One-off weeding session not enough to keep pests at bay

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It’s important to remove any weeds because they are competing for available food and moisture. They also offer refuge to garden pests.

We’ve been hand-weeding various vegetable beds recently, especially the onions, sweet corn and courgettes.

And a one-off is not enough. Every two weeks is more realistic.

It’s demanding of time, yes, but the plants you are cultivating benefit, and the likes of chickweed and groundsel will take over if left unchallenged.

Summer fruits are coming along nicely. We’re picking strawberries in tune with Wimbledon. They’re netted, of course. The gooseberries are big enough to harvest the makings of a pie and allow remaining fruits to benefit from the thinning-out.

We avoid mildew attack because the bushes are pruned to encourage a flow of air through the centre. This is achieved by surrounding young plants with canes radiating outward to form a goblet shape. Tie strong young stems to that and they will do the rest.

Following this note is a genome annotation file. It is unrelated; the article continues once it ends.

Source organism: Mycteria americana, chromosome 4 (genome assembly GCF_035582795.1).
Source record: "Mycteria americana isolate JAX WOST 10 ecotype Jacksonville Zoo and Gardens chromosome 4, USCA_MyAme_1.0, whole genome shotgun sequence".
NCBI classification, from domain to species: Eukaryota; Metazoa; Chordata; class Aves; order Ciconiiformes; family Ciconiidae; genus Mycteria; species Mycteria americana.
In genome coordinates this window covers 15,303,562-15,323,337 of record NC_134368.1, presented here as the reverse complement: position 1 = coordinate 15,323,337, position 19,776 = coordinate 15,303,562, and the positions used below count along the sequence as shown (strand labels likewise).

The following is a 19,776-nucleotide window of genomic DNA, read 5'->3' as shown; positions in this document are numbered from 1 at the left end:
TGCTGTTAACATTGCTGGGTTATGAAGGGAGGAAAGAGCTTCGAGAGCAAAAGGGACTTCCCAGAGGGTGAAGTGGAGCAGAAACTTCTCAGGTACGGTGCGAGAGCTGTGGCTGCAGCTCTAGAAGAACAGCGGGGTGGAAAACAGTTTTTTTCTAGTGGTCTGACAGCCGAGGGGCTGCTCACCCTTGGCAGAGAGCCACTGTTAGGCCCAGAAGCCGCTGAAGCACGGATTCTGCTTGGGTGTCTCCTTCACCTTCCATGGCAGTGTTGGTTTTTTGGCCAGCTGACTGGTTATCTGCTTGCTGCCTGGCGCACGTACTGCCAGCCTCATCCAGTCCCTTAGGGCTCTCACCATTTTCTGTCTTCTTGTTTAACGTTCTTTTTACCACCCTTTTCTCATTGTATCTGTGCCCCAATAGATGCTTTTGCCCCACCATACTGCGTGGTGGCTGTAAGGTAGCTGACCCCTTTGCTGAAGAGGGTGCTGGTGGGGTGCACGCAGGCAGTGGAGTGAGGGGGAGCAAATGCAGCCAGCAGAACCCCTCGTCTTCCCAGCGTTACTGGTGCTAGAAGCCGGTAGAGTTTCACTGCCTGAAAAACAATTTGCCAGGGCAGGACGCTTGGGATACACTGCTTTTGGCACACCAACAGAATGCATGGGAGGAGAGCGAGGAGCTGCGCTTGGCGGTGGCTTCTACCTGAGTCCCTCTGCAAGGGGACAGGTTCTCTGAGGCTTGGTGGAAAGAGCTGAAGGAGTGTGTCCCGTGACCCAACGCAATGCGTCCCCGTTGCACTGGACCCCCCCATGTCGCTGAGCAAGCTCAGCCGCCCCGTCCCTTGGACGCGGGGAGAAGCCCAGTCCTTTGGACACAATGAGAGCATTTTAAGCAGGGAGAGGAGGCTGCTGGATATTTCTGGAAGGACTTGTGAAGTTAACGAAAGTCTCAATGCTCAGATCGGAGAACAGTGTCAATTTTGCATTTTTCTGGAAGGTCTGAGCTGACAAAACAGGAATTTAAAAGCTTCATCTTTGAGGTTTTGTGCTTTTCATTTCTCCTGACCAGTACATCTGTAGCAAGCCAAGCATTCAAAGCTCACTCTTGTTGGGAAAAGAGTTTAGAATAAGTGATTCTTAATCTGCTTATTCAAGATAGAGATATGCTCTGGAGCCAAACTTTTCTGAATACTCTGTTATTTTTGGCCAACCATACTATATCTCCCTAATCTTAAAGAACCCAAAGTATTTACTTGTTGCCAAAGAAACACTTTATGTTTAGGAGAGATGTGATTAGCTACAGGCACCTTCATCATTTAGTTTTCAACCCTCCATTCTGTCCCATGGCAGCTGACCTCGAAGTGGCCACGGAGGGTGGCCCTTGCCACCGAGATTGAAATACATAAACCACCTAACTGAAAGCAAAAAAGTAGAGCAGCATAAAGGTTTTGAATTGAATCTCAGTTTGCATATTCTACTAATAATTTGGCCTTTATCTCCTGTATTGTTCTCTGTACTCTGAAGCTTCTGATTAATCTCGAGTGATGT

Fruits have also set well on the black and redcurrants, but the topmost leaves were curling inward, betraying an aphid presence. Pruning out the tips removes part of the problem at a snip, but I follow up with a soap-based spray, which they don’t like. Small insectivorous birds play their part by visiting the plants daily.

There’s going to be a bumper main crop of raspberries. The fruits have set well and protective netting will have to come out of storage soon. Meanwhile, the autumn-fruiting raspberries are making decent progress.

With so many demands on time elsewhere in the garden, it would be easy to bypass the ornamental borders, leaving them on automatic pilot, but there is staking, tying, weeding and cutting back of spent flower stems to consider.

Top priority at present is checking over group plantings of sweet pea, cutting fresh for vases and removing those that have faded.

It’s always wise to have a large tub by your side for the weeds you cannot walk past while on border patrol.